Wolfe was a true Mas­ter of the Uni­verse

Woonsocket Call - - OPINION - By MAX BOOT Max Boot, a Post colum­nist, is the Jeane J. Kirk­patrick se­nior fel­low for na­tional se­cu­rity stud­ies at the Coun­cil on For­eign Re­la­tions and a global af­fairs an­a­lyst for CNN.

I was not, alas, close to Tom Wolfe. I knew him only slightly: I saw him at oc­ca­sional par­ties and din­ners at his Up­per East Side haunts, in­clud­ing the Lo­tos Club, where a glo­ri­ous full-length por­trait of him hangs in the lobby. I went to a few shindigs at his beau­ti­fully ap­pointed apart­ment dec­o­rated with Ger­man Ex­pres­sion­ist posters. But I am nev­er­the­less dev­as­tated by his pass­ing. It seems in­con­ceiv­able that the gaudy spec­ta­cle of Amer­ica can con­tinue to un­fold with­out the man in white chron­i­cling its highs and lows.

Wolfe was of­ten de­scribed as a mas­ter of ver­bal py­rotech­nics, and so he was. His style – all that ono­matopoeia, all those punc­tu­a­tion marks – was easy to im­i­tate but hard to mas­ter. He coined so many terms that are now part of the lan­guage: so­cial X-rays, mas­ters of the uni­verse, rad­i­cal chic, the right stuff, the Me Decade. But it wasn’t just about im­press­ing the reader with his com­mand of English. He used his ro­coco lan­guage to get in­side the heads of his char­ac­ters and re­veal what mo­ti­vated them – which in his telling was, above all, the quest for sta­tus.

A pas­sage taken at ran­dom from his 1970 es­say “Rad­i­cal Chic” is em­blem­atic of his method:

“Mm­m­m­m­m­m­m­m­m­m­m­m­m­mmm. Th­ese are nice. Little Ro­que­fort cheese morsels rolled in crushed nuts. Very tasty. Very sub­tle. It’s the way the dry sack­i­ness of the nuts tip­toes up against the dour sa­vor of the cheese that is so nice, so sub­tle. Won­der what the Black Pan­thers eat here on the hors d’oeu­vre trail?”

I’m not sure if I tran­scribed the right num­ber of m’s, but I am cer­tain that no one else could have de­scribed so vividly the in­con­gruity of Africa-Amer­i­can rad­i­cals be­ing feted by the great and good of Gotham.

And speak­ing of Gotham: A few years ago, I reread “The Bon­fire of the Van­i­ties” and was even more im­pressed by it than when it orig­i­nally came out in 1987. Back then, I was still a kid in Cal­i­for­nia. Now, hav­ing lived in the New York area for nearly a quar­ter-cen­tury, I can at­test to the verisimil­i­tude of his de­scrip­tions. If there is a greater novel of New York, I don’t know what it is.

His char­ac­ters – the bond trader Sher­man McCoy, go­ing broke on $1 mil­lion a year, the louche tabloid hack Peter Fal­low, the racial ag­i­ta­tor Rev­erend Ba­con, the public­ity-be­sot­ted D.A. Abe Weiss – were based, for the most part, on real peo­ple. Wolfe cap­tured their speech and thought and dress and ev­ery­thing else about them per­fectly, as I can at­test from hav­ing got­ten to know a few of his in­spi­ra­tions. I even rented an apart­ment for a while from Ed Hayes, a friend of Wolfe’s who was the model for Tommy Kil­lian, the street­wise de­fense lawyer who ex­plains the idea of the Fa­vor Bank: “‘Ev­ery­thing in the crim­i­nal jus­tice sys­tem in New York’ – New Yawk – ‘op­er­ates on fa­vors. Every­body does fa­vors for every­body else. Ev­ery chance they get, they make de­posits in the Fa­vor Bank.’”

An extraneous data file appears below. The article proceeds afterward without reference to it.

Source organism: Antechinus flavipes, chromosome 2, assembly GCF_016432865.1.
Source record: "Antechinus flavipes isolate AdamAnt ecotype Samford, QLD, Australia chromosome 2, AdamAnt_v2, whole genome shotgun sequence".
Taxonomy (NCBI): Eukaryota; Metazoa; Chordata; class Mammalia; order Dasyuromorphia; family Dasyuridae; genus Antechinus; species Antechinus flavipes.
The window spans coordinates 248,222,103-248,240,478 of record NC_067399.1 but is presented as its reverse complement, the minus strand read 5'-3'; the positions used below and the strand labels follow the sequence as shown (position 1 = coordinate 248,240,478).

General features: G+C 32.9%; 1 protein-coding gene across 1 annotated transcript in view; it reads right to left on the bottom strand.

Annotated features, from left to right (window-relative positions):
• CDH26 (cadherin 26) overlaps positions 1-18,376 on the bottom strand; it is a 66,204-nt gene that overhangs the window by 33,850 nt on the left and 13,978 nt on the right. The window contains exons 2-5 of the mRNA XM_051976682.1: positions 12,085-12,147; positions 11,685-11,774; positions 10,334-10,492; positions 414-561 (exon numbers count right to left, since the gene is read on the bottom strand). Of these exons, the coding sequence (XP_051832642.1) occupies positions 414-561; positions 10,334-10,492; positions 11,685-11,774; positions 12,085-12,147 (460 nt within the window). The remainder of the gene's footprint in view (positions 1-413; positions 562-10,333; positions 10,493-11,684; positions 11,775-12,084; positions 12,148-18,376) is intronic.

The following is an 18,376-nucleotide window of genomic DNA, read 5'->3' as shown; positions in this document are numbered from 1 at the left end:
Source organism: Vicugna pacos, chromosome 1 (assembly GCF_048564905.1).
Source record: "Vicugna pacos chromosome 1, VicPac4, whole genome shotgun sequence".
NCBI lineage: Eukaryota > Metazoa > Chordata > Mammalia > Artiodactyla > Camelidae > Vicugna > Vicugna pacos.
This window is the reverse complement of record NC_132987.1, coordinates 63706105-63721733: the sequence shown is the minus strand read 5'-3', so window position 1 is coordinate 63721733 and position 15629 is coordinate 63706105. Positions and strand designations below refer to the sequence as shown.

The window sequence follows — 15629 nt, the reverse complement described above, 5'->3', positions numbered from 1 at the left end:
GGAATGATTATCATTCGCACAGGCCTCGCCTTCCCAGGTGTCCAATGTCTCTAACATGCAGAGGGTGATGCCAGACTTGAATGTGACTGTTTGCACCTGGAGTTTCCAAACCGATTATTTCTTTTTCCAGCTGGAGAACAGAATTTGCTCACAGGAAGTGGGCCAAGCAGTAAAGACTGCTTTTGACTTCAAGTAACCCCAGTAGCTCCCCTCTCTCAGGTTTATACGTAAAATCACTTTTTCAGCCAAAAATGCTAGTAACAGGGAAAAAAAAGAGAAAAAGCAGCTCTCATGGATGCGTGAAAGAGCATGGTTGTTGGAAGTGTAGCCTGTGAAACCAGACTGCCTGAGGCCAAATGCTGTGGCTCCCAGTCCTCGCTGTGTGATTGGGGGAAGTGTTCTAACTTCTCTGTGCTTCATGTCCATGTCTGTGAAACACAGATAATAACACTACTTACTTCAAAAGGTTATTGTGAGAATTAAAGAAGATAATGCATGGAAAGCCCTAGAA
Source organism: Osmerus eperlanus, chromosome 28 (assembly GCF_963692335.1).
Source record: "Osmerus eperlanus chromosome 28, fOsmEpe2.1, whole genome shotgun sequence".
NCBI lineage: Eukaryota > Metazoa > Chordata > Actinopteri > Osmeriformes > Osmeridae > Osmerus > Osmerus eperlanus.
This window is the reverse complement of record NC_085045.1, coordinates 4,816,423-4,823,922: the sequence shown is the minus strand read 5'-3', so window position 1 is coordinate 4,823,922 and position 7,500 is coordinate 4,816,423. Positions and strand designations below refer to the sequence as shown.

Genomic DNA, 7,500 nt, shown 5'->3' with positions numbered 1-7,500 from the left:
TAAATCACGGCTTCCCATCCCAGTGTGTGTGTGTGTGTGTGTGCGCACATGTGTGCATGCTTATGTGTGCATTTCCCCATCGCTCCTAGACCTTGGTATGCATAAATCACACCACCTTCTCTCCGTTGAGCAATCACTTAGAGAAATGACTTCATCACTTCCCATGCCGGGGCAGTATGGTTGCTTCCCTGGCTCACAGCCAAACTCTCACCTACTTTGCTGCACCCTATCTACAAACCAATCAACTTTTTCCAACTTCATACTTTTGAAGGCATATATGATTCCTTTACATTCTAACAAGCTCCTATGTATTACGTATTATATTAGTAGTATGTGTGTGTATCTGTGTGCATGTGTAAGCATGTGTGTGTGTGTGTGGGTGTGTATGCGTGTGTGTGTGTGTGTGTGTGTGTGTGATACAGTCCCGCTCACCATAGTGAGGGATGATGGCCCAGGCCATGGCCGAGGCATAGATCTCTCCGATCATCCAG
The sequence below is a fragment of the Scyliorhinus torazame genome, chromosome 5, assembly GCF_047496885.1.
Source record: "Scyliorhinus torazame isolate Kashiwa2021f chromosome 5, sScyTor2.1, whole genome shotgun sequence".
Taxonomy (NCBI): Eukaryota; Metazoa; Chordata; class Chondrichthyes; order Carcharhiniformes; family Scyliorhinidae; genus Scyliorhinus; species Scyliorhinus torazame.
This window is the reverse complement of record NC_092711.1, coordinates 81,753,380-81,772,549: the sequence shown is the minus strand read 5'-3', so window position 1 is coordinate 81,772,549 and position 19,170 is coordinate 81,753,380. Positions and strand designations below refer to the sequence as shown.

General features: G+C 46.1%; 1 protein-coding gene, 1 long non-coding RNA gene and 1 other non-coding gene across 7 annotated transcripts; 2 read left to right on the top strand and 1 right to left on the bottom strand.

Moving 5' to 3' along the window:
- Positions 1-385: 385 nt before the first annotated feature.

Wolfe painted an in­deli­ble por­trait of “the Rome, the Paris, the Lon­don of the twen­ti­eth cen­tury, the city of am­bi­tion, the dense mag­netic rock, the ir­re­sistible des­ti­na­tion of all those who in­sist on be­ing where things are hap­pen­ing.” I have never lived in At­lanta but am told by those who have that Wolfe was equally ac­cu­rate in por­tray­ing that me­trop­o­lis in “A Man in Full” – a feat that was, if any­thing, even more im­pres­sive given that Wolfe was not a res­i­dent of that city.

Like many peo­ple, I re­gard “The Bon­fire of the Van­i­ties,” the defini­tive por­trait of New York in the 1980s, as one of Wolfe’s two mas­ter­pieces. The other was “The Right Stuff,” which was made into a much better movie than “Bon­fire.” Wolfe got in­side the minds of test pi­lots and as­tro­nauts in a way that no other writer has done be­fore or since. The open­ing chap­ter, fo­cused on the anx­i­ety of the pi­lots’ wives who don’t know if their hus­bands will come home from work, in­stantly trans­ported the reader to a psy­cho­log­i­cal re­al­ity far re­moved from the glossy news cov­er­age of the space pro­gram. The nar­ra­tive was ut­terly seam­less – as be­fits the New Jour­nal­ism that Wolfe helped cre­ate, it read like a novel – and yet no one ever claimed that he made it up. There was a sturdy skele­ton of re­port­ing, in­vis­i­ble to the reader, upon which Wolfe hung his peer­less prose.

Hav­ing got­ten to know Wolfe a bit, I saw some­thing of his method. He hid in plain sight – his three-piece white suits served as a shield that made the man within nearly in­vis­i­ble. To the ex­tent that any­one so flam­boy­antly at­tired can re­cede into the back­ground, he did. Wolfe did not talk much; he pre­ferred to lis­ten and to soak in the at­mos­phere. A quiet man, he did his talk­ing in print. And now he has gone silent for­ever. Amer­i­can lit­er­a­ture – and Amer­i­can life – will be the poorer with­out him.

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